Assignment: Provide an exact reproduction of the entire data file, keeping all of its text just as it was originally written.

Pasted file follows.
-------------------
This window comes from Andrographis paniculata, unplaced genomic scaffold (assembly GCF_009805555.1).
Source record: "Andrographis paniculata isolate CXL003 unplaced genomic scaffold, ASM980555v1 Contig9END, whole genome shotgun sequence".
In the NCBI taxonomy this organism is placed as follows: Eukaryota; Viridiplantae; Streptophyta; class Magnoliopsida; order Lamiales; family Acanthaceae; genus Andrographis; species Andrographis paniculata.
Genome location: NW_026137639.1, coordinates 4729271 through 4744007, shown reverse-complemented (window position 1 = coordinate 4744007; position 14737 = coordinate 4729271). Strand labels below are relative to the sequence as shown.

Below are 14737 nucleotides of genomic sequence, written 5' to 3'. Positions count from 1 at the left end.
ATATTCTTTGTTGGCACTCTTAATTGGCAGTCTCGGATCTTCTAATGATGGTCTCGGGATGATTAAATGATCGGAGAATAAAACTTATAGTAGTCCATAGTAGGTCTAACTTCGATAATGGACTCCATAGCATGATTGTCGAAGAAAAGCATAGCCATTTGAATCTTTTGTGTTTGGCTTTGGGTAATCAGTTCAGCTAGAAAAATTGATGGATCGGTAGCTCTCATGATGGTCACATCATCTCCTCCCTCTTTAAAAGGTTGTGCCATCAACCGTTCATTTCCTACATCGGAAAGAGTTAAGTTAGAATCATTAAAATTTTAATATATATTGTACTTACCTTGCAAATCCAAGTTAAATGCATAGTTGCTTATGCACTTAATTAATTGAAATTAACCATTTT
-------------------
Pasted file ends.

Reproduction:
This window comes from Andrographis paniculata, unplaced genomic scaffold (assembly GCF_009805555.1).
Source record: "Andrographis paniculata isolate CXL003 unplaced genomic scaffold, ASM980555v1 Contig9END, whole genome shotgun sequence".
In the NCBI taxonomy this organism is placed as follows: Eukaryota; Viridiplantae; Streptophyta; class Magnoliopsida; order Lamiales; family Acanthaceae; genus Andrographis; species Andrographis paniculata.
Genome location: NW_026137639.1, coordinates 4729271 through 4744007, shown reverse-complemented (window position 1 = coordinate 4744007; position 14737 = coordinate 4729271). Strand labels below are relative to the sequence as shown.

Below are 14737 nucleotides of genomic sequence, written 5' to 3'. Positions count from 1 at the left end.
ATATTCTTTGTTGGCACTCTTAATTGGCAGTCTCGGATCTTCTAATGATGGTCTCGGGATGATTAAATGATCGGAGAATAAAACTTATAGTAGTCCATAGTAGGTCTAACTTCGATAATGGACTCCATAGCATGATTGTCGAAGAAAAGCATAGCCATTTGAATCTTTTGTGTTTGGCTTTGGGTAATCAGTTCAGCTAGAAAAATTGATGGATCGGTAGCTCTCATGATGGTCACATCATCTCCTCCCTCTTTAAAAGGTTGTGCCATCAACCGTTCATTTCCTACATCGGAAAGAGTTAAGTTAGAATCATTAAAATTTTAATATATATTGTACTTACCTTGCAAATCCAAGTTAAATGCATAGTTGCTTATGCACTTAATTAATTGAAATTAACCATTTT